Five years ago, with the passage of Assembly Bill 86, California community colleges and school districts began working together to form regional groups and develop programs to better serve the needs of adults.
A year later in 2014, the William S. Hart Union High School District and College of the Canyons joined together to form the adult education consortium called GatewaySCV.
Together, the community college’s continuing education/noncredit programs and the district’s Golden Oak Adult School provide adult learners with access to courses leading to ongoing learning opportunities, like high school diploma and GED preparation courses, and career preparation and training in fields like health care and hospitality.
“Students are able to transition from one institution to another so it’s not as scary,” said GatewaySCV Coordinator Kim Haglund, who is also an English adjunct and GED instructor at COC. “They network with new people and they form their own groups and cohorts.”
Many students begin their learning at Golden Oak Adult School or at College of the Canyons, where they learn basic skills, gain English proficiency, earn a high school diploma and become U.S. citizens.
“Students start with ESL (English as a Second Language) then move on to Basic Skills where they learn basic math and English skills that prepare them for the high school diploma track or high school equivalency,” Golden Oak Adult School Principal Jodie Hoffman told The Signal in March. “And then we prepare them for postsecondary through COC or through our three CTE (Career Technical Education) programs.”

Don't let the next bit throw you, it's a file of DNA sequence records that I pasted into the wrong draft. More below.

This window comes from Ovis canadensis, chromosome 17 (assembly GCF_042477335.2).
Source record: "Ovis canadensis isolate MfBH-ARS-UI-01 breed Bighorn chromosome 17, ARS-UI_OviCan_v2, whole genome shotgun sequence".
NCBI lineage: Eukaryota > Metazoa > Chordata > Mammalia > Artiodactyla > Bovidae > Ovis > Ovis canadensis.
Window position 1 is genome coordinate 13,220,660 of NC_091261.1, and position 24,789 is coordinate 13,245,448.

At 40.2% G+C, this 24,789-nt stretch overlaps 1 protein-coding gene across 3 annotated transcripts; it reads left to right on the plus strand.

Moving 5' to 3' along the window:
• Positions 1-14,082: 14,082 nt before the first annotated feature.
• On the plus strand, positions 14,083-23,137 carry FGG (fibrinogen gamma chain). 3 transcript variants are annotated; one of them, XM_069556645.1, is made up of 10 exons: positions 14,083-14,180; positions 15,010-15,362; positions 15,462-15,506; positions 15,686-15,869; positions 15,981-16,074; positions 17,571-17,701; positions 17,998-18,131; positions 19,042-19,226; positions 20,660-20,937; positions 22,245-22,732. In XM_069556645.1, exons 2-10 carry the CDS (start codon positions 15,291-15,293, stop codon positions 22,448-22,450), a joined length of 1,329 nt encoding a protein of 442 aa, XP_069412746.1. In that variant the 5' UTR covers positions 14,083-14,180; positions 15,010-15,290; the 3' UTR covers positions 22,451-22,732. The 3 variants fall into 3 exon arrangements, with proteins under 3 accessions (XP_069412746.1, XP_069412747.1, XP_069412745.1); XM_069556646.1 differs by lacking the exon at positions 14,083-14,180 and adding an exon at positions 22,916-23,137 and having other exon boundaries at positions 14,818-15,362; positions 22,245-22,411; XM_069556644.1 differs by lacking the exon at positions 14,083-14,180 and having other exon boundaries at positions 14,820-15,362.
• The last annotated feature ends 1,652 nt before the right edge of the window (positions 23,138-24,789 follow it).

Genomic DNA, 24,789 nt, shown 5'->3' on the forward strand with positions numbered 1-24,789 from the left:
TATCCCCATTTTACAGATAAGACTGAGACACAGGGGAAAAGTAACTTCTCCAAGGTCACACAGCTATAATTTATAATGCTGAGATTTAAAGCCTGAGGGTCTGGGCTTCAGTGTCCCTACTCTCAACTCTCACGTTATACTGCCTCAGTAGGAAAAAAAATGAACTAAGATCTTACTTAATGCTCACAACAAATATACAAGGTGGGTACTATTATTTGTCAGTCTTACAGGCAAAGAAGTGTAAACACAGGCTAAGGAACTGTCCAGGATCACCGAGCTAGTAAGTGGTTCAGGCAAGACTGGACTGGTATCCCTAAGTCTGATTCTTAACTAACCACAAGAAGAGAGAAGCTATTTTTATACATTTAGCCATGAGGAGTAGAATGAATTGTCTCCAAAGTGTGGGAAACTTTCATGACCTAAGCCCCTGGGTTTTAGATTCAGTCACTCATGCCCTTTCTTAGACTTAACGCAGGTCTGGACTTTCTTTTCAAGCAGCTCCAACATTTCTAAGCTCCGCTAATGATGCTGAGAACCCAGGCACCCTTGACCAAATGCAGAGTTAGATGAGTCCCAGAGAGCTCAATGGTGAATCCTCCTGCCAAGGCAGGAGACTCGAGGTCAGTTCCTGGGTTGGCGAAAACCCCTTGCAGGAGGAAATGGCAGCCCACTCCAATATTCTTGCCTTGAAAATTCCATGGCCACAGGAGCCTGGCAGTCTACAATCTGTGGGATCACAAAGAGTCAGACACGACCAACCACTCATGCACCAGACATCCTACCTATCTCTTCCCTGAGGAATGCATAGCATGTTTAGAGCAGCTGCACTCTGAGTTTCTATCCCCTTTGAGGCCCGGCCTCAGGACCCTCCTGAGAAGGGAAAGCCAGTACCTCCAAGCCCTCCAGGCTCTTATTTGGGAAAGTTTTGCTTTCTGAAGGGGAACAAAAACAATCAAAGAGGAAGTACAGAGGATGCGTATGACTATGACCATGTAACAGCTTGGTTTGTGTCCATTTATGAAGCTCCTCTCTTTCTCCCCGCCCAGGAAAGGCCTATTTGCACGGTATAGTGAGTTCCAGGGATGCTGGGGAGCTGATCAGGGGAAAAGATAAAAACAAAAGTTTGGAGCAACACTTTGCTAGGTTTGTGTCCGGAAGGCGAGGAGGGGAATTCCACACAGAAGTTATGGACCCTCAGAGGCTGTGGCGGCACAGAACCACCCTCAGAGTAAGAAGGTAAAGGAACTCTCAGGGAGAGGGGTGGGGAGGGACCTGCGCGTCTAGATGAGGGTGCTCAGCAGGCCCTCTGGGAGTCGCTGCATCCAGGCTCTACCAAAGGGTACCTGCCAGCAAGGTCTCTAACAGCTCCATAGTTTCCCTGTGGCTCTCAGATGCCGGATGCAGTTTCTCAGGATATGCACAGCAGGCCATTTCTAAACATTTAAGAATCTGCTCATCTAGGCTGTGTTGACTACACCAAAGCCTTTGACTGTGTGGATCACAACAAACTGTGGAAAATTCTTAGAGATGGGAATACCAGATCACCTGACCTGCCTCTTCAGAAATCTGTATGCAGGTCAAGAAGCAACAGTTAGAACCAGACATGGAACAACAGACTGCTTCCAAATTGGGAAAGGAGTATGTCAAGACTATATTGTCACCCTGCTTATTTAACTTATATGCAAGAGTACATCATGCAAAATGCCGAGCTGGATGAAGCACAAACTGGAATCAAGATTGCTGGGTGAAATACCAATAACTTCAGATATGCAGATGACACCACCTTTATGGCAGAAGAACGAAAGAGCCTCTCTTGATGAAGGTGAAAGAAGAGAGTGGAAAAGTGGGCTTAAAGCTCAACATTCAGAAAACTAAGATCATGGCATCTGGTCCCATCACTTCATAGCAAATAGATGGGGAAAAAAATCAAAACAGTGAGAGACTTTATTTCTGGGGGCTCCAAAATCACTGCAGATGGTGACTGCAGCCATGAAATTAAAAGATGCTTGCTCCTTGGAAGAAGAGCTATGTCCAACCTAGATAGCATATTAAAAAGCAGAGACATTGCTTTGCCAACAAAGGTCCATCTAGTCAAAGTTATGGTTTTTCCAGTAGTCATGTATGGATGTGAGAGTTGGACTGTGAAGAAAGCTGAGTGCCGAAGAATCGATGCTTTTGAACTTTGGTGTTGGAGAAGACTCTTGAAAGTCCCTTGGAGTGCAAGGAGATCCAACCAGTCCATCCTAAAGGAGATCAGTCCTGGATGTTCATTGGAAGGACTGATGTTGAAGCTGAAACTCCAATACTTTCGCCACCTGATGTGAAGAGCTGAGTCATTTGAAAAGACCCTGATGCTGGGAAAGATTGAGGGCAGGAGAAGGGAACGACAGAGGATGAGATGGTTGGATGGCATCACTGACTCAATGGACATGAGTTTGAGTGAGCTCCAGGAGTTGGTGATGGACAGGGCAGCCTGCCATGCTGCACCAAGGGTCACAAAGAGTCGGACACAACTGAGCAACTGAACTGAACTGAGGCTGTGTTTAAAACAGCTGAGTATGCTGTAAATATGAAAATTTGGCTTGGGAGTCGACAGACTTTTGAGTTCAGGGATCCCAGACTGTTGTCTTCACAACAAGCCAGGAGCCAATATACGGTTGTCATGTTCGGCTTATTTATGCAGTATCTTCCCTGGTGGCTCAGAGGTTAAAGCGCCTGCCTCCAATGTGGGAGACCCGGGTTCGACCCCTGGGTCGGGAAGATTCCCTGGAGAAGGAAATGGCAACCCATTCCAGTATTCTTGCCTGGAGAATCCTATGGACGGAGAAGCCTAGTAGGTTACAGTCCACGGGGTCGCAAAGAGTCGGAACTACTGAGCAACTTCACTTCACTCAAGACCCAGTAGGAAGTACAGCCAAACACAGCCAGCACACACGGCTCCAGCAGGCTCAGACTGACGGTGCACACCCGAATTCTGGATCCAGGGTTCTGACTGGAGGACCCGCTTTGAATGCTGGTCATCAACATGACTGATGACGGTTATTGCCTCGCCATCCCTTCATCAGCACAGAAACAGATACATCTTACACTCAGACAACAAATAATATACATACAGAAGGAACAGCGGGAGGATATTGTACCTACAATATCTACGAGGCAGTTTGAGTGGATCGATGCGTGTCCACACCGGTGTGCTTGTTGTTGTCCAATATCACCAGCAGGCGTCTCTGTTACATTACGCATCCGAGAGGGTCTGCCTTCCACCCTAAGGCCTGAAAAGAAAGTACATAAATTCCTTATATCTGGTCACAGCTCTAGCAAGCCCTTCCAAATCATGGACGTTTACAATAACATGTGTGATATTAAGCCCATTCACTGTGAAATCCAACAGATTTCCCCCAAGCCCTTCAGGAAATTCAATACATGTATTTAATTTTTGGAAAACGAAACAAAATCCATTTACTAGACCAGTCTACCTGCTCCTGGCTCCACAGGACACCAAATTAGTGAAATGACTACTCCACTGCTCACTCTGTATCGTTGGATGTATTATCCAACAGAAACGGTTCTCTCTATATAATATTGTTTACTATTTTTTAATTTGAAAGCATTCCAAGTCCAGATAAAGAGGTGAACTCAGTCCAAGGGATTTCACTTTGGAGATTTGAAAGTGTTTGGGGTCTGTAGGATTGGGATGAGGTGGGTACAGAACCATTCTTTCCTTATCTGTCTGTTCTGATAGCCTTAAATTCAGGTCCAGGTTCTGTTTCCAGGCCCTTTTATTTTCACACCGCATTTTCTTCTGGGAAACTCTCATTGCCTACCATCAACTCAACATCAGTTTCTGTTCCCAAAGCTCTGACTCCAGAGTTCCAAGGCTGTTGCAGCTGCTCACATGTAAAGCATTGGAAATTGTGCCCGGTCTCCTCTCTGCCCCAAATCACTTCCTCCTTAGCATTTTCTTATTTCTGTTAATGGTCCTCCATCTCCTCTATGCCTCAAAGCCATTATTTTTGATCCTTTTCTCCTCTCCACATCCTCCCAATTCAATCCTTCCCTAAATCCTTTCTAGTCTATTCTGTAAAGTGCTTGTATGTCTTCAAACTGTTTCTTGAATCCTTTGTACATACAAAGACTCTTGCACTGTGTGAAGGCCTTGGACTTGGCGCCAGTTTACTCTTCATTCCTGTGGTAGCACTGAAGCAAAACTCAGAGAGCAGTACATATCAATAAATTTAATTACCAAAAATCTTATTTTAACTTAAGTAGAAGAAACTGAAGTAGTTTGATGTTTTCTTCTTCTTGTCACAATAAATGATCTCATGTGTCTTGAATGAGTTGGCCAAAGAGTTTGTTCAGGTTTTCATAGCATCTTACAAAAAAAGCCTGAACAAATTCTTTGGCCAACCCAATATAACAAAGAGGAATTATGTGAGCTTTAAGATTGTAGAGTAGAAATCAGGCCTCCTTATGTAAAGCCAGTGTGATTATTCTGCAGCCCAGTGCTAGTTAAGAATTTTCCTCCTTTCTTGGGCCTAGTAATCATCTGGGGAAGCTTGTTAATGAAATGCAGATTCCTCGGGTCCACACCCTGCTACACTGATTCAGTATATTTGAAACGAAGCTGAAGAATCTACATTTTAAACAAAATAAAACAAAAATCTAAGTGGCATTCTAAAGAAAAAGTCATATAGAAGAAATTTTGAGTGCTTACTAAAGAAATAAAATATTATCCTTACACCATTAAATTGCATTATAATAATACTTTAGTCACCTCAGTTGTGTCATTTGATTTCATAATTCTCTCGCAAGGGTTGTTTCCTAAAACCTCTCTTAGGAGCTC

Students have the same options at COC where they can earn their GED or take more advanced classes in ESL.
“We’ll have pathways. Say student finishes first and second ESL classes, they can transfer to COC and complete level three and four,” Haglund said. “It’s amazing the stories that you hear from students… For some it helps them get a new job or increased wages, or to improve their literacy.”
These pathways also apply to the GatewaySCV’s Career Technical Education programs, which provide students with affordable, high-quality career training that prepare them to be successful in obtaining high-wage, in-demand jobs.
These CTE programs include courses to become certified phlebotomy assistants, certified pharmacy technicians, certified medical assistants, early childhood education teachers and hospitality leaders.
“They have a partnership at Golden Oak for people just deciding what career they want. One of those is the hospitality,” Haglund said. “We’re building a pathway so when someone completes a course there (at Golden Oak), there is a degree at COC or certificate they can earn.”
The same is true for the early childhood education program that offers students an associate’s degree through courses at COC.
The consortium also works together to host joint professional developments and train noncredit faculty on the best practices to serve and help adult learners.
“At the end of April we’ll have a joint professional development event for non-credit faculty at the college meeting with the faculty at Golden Oak adult school,” Haglund said. “It will be about helping learners struggling to advance and how to get them into the next class, and strategies for working with adult learners.”
Currently, GatewaySCV is tracking its data to see how many adult learners it successfully served in the Santa Clarita Valley and moved through the entire consortium.
“We’re gathering up all our data not just as individual entities, but as a consortium to see how many students go through the whole process,” Haglund said. “Anecdotally, we know they have.”
The consortium is also hoping to open to two off-site locations to serve students in the non-credit CTE and ESL courses at both COC and Golden Oak.
“The college is impacted and we need more space,” Haglund said. “Both locations are on good bus routes so hopefully those with transportation issues will still be able to come… We are expanding our resources and our space.”
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